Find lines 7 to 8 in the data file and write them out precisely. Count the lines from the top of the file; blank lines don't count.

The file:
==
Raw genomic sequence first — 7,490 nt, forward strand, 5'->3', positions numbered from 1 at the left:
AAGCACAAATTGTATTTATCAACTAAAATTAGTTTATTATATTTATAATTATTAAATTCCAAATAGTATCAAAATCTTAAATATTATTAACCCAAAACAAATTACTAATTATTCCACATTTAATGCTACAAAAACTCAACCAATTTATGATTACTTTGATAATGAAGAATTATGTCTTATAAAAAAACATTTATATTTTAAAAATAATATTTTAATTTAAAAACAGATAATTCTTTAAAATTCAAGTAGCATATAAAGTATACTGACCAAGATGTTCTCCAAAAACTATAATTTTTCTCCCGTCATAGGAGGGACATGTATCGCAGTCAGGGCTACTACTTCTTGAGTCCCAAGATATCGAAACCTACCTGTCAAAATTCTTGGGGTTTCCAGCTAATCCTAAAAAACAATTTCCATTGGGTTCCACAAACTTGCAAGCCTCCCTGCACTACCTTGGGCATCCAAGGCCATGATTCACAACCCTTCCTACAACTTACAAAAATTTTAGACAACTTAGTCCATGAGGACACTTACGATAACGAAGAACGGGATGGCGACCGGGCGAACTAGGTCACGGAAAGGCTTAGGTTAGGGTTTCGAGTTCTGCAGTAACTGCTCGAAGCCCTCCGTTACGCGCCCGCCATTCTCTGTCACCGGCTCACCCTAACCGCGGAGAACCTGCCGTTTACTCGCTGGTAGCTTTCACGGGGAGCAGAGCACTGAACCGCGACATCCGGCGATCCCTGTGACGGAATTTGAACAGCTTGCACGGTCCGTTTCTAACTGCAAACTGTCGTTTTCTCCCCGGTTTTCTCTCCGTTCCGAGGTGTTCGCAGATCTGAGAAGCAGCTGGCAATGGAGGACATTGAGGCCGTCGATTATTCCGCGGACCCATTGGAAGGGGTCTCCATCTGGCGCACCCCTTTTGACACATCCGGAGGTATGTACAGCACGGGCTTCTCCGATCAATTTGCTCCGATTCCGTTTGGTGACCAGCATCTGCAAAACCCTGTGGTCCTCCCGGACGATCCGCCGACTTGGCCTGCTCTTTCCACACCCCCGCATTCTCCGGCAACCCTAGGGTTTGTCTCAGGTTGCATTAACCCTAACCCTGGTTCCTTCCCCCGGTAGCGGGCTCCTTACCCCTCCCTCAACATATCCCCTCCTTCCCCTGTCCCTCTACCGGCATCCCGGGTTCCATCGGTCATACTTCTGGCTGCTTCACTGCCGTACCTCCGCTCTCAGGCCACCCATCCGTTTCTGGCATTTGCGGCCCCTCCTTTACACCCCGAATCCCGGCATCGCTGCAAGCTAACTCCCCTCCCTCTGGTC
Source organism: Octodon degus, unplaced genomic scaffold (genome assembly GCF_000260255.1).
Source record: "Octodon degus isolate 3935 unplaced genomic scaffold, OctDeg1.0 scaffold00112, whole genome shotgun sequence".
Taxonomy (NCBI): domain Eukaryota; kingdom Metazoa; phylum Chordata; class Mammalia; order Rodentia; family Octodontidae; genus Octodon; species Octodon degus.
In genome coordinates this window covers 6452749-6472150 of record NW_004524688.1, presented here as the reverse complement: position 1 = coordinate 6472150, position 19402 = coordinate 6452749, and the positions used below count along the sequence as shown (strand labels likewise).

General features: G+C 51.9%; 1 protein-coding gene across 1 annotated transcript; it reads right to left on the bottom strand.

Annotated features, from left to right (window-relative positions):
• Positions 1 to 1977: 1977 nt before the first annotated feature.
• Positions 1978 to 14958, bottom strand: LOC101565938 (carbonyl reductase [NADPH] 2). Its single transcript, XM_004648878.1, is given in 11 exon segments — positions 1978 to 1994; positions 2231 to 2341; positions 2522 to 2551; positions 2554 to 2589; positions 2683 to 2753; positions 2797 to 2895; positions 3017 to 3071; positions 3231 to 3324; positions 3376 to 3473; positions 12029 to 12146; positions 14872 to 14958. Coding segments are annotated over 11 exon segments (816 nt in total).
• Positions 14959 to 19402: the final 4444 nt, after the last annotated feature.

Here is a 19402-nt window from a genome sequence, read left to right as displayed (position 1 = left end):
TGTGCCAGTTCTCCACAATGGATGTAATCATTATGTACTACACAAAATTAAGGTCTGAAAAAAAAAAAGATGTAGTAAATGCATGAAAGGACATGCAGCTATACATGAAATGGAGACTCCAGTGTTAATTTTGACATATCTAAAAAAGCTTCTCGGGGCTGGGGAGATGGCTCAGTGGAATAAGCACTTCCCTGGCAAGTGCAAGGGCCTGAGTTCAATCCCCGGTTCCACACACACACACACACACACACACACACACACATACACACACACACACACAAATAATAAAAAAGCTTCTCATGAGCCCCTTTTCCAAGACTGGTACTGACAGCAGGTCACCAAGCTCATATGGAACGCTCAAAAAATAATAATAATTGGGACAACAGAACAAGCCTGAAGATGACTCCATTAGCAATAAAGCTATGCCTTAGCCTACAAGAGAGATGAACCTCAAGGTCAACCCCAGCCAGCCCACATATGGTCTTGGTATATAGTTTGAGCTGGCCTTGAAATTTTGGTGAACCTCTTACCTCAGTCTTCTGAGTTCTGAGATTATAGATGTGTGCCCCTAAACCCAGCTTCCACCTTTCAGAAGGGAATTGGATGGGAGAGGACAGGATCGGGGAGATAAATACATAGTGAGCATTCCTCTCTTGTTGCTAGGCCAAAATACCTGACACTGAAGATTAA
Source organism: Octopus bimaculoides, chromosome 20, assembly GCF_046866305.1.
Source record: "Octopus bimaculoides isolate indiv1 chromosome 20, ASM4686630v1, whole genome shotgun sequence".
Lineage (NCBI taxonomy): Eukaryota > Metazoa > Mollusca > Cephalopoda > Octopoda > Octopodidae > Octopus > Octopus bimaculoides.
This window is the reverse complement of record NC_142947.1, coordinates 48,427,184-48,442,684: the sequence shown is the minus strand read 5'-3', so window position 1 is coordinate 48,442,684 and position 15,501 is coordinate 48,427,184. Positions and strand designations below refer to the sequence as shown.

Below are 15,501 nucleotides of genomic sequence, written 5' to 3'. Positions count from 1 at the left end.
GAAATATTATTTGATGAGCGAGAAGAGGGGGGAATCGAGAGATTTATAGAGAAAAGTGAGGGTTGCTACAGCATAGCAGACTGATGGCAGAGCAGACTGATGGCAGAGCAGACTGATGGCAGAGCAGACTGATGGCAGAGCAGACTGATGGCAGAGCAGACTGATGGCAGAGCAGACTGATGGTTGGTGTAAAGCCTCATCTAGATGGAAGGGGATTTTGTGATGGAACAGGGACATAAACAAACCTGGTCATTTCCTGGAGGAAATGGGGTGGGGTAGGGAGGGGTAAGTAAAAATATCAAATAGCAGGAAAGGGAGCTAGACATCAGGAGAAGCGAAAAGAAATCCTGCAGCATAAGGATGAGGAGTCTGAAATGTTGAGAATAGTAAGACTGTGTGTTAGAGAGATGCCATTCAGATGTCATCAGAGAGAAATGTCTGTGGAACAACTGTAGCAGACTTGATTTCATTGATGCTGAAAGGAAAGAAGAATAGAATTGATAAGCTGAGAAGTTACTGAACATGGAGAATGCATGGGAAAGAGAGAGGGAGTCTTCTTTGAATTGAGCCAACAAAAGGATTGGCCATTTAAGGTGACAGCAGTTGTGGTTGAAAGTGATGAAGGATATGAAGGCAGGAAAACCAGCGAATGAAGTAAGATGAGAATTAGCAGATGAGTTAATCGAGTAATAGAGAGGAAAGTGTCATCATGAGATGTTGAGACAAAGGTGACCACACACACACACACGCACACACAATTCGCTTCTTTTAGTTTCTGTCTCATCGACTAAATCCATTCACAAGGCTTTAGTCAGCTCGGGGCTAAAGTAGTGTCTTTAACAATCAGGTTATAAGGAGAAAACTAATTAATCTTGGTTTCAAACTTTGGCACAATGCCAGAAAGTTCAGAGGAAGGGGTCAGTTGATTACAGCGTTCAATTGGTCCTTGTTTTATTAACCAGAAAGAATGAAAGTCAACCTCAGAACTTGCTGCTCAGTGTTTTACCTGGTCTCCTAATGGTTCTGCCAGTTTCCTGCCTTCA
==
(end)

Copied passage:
General features: G+C 51.9%; 1 protein-coding gene across 1 annotated transcript; it reads right to left on the bottom strand.

Annotated features, from left to right (window-relative positions):